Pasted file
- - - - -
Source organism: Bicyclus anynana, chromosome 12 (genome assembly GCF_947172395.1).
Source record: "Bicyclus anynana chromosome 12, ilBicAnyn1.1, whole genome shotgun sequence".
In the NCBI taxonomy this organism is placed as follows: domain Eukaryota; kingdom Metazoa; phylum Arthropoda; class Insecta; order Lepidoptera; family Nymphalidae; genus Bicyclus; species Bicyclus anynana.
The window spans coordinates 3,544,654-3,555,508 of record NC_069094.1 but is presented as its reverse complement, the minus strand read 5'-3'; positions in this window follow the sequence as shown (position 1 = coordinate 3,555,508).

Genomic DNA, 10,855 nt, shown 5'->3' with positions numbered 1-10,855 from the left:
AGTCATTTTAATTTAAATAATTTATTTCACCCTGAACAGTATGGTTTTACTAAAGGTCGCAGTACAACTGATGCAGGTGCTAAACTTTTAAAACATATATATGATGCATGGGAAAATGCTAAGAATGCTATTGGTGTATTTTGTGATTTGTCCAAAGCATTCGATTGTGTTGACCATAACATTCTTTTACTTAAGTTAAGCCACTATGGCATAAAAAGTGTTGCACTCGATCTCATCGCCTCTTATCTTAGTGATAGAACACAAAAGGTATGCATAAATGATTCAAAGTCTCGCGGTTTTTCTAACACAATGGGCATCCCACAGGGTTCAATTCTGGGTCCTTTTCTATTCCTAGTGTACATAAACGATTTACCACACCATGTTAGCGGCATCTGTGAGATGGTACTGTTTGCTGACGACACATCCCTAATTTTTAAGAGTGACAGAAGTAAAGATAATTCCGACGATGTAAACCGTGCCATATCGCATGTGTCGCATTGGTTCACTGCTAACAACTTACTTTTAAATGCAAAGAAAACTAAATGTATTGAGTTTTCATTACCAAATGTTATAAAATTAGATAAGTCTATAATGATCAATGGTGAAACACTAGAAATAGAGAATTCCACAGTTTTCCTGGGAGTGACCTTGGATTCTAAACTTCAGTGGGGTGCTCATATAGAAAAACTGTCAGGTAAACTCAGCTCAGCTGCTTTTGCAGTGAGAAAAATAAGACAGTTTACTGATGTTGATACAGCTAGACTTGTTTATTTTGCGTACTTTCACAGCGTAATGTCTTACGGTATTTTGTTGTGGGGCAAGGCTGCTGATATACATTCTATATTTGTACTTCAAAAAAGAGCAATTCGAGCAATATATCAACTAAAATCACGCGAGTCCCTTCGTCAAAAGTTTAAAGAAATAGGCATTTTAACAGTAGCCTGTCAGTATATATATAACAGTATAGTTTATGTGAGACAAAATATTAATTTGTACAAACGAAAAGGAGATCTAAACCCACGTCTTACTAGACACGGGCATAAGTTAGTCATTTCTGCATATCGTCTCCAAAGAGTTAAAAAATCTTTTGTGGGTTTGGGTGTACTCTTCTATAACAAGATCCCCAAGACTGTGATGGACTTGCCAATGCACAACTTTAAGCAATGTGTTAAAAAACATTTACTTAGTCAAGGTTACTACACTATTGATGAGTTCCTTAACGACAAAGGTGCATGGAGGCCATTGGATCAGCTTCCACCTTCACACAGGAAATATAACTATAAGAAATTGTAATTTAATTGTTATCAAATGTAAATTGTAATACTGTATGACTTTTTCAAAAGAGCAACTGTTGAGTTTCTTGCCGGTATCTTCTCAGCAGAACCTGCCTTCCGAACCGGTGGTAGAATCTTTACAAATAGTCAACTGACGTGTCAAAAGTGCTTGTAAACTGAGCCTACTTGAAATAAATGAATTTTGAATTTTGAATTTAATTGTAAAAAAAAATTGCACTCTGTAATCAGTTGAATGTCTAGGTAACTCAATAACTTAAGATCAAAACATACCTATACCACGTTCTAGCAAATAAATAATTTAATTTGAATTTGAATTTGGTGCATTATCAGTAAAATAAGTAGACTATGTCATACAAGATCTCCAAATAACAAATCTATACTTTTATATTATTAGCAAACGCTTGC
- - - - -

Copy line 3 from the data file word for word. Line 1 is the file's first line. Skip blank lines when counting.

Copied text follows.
In the NCBI taxonomy this organism is placed as follows: domain Eukaryota; kingdom Metazoa; phylum Arthropoda; class Insecta; order Lepidoptera; family Nymphalidae; genus Bicyclus; species Bicyclus anynana.